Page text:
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Despite very high recycling rates, King County officials urge residents to do more to ‘recycle right’

Two workers in bright yellow tops and hard hats sort through a conveyor of cardboard, plastic and more.
Bellamy Pailthorp
Workers sort trash from recycling on a conveyor belt at the Recology facility in south Seattle.

Recycling rates in King County are some of the highest in the nation. The statewide ban on single-use plastic bags that took effect Oct. 1 is also improving efforts to reduce waste and recover valuable resources.

But officials here say there’s still a lot of room for improvement. In honor of America Recycles Day on Monday, recycling company Recology provided KNKX with a tour of its newest materials recovery facility in the region. Located in south Seattle, the $7 million asset was built and began operating in 2014.

Inside the warehouse-like structure, a maze of green and yellow metal staircases and scaffolding leads up to whirring conveyor belts overhead.  

Every day, batches of all the items people put in their blue bins arrive here and are transformed into tidy bales of clean commodities. High-tech sorting machines use infrared cameras, air jets and magnets to separate the recyclables.

But first, dozens of workers in protective gear pull a whole lot of thin plastics and other garbage from the piles.

Recology’s government and community relations manager, Quinn Apuzzo, says trash makes up around 10 percent of what arrives at this plant.

"So, things like garden hoses, Christmas lights, dirty diapers. None of those items are recyclable, and some are obviously not recyclable. But some are also items that people just get confused about — or they really, really wish they could recycle," she said. "They put them in their blue bin, in the hope that someone can figure out how to recycle them down the line. And unfortunately, that's just not how the system works.”

A woman in a bright yellow jacket and orange reflective vest stands in front bales of recycled materials in a warehouse.
Bellamy Pailthorp
Quinn Apuzzo stands on a walkway above bales of recycled materials at the Recology facility in south Seattle.

She says another common aspirational category is textiles. Like thin plastics, they’re not just out of place here; they get tangled on the line and damage the equipment.

“At least once a day, we have to shut down the entire machine, have someone get into a safety suit to climb into the machine and manually cut out the plastic bags and the other ‘tang-burglars’ that will jam up this equipment,” Apuzzo said. 

She says many people don’t realize that those items do the same kind of damage as the thin plastic bags that Washington state recently banned. That’s why it’s important to check the lists of accepted recycled materials in your community — and when in doubt about an item, throw it out.

A good example of an item that is not recyclable and should never go in the blue bin is alkaline batteries. Apuzzo says they can start fires that create real hazards for collectors, drivers and sorters — along with obviously ruining recyclables they’re near. Smaller plastic items should be bundled and taken to specialty collectors or trashed. Plastic films and thin bags also need to be bundled and are taken back by most grocery chains, which send them in for recycling into materials such as plastic decking and floor boards.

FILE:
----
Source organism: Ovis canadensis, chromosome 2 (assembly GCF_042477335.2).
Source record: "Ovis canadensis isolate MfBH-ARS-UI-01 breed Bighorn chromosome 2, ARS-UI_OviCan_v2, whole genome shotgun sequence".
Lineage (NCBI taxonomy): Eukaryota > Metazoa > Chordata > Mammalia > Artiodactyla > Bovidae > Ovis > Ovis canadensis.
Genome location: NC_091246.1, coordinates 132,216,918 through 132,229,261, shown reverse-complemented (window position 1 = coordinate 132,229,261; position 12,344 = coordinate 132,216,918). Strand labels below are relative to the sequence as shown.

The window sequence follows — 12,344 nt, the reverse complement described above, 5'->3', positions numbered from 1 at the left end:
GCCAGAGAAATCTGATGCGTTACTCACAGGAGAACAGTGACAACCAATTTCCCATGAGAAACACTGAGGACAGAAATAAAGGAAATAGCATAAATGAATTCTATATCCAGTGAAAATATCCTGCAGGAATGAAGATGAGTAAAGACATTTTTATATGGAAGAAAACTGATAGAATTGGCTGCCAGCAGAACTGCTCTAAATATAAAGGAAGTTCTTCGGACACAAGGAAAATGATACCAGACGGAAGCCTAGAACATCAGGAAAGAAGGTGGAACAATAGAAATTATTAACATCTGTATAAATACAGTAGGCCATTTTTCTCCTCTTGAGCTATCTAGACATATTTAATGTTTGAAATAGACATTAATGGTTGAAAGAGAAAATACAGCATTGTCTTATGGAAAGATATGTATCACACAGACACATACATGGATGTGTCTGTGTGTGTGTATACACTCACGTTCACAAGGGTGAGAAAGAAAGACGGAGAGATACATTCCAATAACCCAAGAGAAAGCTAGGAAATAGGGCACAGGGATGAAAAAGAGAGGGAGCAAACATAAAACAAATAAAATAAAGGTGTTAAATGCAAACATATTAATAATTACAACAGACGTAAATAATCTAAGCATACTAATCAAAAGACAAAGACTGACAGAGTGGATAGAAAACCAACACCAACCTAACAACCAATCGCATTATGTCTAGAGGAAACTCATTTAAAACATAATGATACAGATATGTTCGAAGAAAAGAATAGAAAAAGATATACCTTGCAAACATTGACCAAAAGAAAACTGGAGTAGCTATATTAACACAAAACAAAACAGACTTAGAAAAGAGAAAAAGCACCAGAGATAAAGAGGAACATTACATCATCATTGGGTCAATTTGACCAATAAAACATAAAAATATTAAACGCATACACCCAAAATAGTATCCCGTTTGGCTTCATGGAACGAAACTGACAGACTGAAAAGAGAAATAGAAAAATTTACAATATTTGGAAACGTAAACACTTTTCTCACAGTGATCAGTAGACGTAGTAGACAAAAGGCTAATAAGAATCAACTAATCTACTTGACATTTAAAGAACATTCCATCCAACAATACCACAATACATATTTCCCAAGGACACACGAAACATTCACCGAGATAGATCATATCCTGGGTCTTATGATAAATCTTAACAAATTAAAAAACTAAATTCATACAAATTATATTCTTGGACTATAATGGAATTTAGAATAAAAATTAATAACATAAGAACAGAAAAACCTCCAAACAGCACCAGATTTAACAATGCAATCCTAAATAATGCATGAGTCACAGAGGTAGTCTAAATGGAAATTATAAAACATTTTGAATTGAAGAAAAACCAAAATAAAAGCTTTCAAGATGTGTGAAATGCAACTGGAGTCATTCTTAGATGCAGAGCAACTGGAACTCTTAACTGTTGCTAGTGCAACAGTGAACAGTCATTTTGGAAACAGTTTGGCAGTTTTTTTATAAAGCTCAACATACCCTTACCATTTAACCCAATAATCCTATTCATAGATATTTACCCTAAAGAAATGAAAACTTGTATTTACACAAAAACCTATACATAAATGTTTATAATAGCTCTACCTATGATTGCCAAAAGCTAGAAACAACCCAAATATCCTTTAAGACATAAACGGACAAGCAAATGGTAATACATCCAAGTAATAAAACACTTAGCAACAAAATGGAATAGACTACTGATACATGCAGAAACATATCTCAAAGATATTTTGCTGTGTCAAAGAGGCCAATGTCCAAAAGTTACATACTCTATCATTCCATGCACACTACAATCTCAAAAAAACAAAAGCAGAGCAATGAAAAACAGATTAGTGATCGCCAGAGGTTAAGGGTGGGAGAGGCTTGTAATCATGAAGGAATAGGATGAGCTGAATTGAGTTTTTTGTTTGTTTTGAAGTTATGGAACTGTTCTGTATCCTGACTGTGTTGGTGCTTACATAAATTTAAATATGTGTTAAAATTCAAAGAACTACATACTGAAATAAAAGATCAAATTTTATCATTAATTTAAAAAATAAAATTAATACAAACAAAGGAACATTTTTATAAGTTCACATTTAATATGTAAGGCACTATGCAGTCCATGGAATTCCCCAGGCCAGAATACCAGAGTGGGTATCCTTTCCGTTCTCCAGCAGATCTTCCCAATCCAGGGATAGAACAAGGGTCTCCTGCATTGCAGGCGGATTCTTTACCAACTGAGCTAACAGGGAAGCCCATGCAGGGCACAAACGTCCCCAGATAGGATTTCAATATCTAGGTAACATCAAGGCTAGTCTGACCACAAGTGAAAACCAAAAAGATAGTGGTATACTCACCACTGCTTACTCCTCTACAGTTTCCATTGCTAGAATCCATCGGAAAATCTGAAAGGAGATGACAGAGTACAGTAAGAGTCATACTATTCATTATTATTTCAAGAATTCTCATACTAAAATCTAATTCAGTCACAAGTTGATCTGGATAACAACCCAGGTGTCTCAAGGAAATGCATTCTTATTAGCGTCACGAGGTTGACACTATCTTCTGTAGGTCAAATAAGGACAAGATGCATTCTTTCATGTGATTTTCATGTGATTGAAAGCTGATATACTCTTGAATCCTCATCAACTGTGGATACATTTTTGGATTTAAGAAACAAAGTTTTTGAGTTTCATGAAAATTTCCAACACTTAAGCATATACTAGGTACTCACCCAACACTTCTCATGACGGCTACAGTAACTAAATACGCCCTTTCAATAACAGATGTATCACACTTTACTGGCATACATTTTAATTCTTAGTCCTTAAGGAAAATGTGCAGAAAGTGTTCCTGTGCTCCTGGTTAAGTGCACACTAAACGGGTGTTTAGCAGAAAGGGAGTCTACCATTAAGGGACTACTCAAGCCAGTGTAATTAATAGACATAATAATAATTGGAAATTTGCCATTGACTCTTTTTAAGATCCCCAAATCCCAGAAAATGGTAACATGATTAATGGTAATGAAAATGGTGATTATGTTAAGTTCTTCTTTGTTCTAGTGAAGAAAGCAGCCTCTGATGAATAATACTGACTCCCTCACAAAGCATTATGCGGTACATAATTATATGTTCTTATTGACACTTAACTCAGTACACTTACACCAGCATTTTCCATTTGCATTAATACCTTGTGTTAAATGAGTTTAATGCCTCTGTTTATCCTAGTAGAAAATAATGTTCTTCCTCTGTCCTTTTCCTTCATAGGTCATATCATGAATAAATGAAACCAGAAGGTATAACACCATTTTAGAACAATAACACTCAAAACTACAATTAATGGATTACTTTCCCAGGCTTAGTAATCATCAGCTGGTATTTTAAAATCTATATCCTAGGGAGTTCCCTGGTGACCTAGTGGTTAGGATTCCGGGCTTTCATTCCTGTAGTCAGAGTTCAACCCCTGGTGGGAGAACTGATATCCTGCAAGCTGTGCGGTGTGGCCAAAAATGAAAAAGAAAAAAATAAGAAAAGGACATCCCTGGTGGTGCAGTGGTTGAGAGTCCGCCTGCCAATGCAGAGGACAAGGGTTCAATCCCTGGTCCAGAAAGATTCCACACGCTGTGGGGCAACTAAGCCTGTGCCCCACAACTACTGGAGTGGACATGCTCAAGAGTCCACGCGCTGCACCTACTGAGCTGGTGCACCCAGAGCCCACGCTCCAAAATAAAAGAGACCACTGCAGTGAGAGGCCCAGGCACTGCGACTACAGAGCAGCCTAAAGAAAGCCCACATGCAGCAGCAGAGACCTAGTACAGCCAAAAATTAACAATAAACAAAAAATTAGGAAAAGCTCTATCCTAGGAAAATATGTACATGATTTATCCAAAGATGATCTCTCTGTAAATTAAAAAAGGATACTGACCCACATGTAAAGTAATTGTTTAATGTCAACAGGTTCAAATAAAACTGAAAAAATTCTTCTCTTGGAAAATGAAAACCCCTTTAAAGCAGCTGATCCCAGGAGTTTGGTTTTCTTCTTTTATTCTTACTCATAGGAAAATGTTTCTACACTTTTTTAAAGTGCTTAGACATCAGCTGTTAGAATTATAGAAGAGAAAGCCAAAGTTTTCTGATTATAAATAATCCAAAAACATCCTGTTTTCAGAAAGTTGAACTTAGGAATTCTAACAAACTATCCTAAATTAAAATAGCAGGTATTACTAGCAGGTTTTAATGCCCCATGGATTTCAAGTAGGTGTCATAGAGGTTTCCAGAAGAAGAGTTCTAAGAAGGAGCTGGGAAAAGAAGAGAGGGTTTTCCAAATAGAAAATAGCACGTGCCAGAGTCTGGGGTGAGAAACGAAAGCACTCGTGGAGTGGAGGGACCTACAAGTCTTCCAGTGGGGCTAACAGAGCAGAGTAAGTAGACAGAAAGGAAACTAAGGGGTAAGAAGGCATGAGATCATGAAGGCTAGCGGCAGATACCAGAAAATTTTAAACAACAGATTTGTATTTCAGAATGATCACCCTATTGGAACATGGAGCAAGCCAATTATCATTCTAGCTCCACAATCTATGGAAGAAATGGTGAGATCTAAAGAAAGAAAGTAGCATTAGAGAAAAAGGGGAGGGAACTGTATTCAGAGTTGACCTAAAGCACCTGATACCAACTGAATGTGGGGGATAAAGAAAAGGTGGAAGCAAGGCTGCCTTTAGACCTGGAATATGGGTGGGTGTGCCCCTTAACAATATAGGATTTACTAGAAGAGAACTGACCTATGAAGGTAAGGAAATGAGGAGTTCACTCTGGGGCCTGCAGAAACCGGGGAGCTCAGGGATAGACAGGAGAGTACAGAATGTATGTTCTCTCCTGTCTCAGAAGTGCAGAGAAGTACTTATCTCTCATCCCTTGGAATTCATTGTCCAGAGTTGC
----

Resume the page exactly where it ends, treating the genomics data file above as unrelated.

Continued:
By far the biggest problem, though, is people throwing otherwise good recyclables like plastic tubs, bottles or cardboard into the bin without checking to make sure they’re empty, clean and dry.

When recycled right, plastics are an increasingly valuable commodity. But they often come in dirty. And that can contaminate huge amounts of the most abundant recyclables – paper and cardboard, which constitute about 80 percent of the materials recycled at this facility in south Seattle.

Food and moisture can cause mold that turns those valuable paper fibers into trash. Even a little bit of leftovers sealed inside can lead to damage when that container gets crushed on the line, says Jeff Gaisford, King County’s recycling and environmental services manager.

Take the example of a peanut butter jar or container of yogurt or hummus.

“Just soak it with some water. (Then give it a) quick rinse,” Gaisford says. “You don't need to put it in the dishwasher. It just needs to be clean and dry — but not an inch of peanut butter in there.”

He says that’s especially important with the increase in volume that always comes over the holidays.

America Recycles Day was created in 1994 in Texas as six-week campaign to remind people about best practices in this clean, green industry and boost recycling before the holidays. It was endorsed three years later by the EPA.

Gaisford says relative to other places, King County does extremely well, with recycling rates nearly double that of the rest of the country. So getting more people to ‘recycle right’ is not the only goal. He says too much of the waste that people put in their trash still isn’t garbage.

“Seventy percent of what's going to the landfill today could be recycled,” he says.

That means there’s still quite a bit of work to do, if we want to maximize our resources – all of which helps create a more efficient and climate-friendly, resilient society.

He wants residents to remember the messages that officials put out nationally on Monday, all year long.

“I like to say every day is Recycle Day in King County,” Gaisford said.

Bellamy Pailthorp covers the environment for KNKX with an emphasis on climate justice, human health and food sovereignty. She enjoys reporting about how we will power our future while maintaining healthy cultures and livable cities. Story tips can be sent to